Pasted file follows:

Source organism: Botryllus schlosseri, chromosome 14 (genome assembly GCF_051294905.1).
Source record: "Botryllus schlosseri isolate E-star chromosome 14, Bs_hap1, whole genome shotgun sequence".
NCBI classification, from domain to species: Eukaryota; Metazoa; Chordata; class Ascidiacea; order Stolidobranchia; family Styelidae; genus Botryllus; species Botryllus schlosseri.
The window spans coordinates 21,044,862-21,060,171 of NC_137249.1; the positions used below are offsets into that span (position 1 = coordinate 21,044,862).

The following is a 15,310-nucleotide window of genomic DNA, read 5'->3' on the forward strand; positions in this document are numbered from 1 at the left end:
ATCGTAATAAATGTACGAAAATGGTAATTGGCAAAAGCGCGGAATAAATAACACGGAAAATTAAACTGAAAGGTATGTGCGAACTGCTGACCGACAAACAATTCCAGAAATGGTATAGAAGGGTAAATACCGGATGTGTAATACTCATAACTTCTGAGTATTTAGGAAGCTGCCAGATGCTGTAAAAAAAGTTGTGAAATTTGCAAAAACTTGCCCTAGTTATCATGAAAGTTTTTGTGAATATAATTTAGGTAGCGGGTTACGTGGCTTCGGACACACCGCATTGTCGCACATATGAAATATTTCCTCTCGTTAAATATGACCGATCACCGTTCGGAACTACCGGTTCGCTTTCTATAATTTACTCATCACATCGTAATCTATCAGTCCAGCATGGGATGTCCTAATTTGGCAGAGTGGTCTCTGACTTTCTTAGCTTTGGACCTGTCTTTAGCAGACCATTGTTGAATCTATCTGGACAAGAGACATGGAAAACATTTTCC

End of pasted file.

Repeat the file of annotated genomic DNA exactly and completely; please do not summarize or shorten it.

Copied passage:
Source organism: Botryllus schlosseri, chromosome 14 (genome assembly GCF_051294905.1).
Source record: "Botryllus schlosseri isolate E-star chromosome 14, Bs_hap1, whole genome shotgun sequence".
NCBI classification, from domain to species: Eukaryota; Metazoa; Chordata; class Ascidiacea; order Stolidobranchia; family Styelidae; genus Botryllus; species Botryllus schlosseri.
The window spans coordinates 21,044,862-21,060,171 of NC_137249.1; the positions used below are offsets into that span (position 1 = coordinate 21,044,862).

The following is a 15,310-nucleotide window of genomic DNA, read 5'->3' on the forward strand; positions in this document are numbered from 1 at the left end:
ATCGTAATAAATGTACGAAAATGGTAATTGGCAAAAGCGCGGAATAAATAACACGGAAAATTAAACTGAAAGGTATGTGCGAACTGCTGACCGACAAACAATTCCAGAAATGGTATAGAAGGGTAAATACCGGATGTGTAATACTCATAACTTCTGAGTATTTAGGAAGCTGCCAGATGCTGTAAAAAAAGTTGTGAAATTTGCAAAAACTTGCCCTAGTTATCATGAAAGTTTTTGTGAATATAATTTAGGTAGCGGGTTACGTGGCTTCGGACACACCGCATTGTCGCACATATGAAATATTTCCTCTCGTTAAATATGACCGATCACCGTTCGGAACTACCGGTTCGCTTTCTATAATTTACTCATCACATCGTAATCTATCAGTCCAGCATGGGATGTCCTAATTTGGCAGAGTGGTCTCTGACTTTCTTAGCTTTGGACCTGTCTTTAGCAGACCATTGTTGAATCTATCTGGACAAGAGACATGGAAAACATTTTCC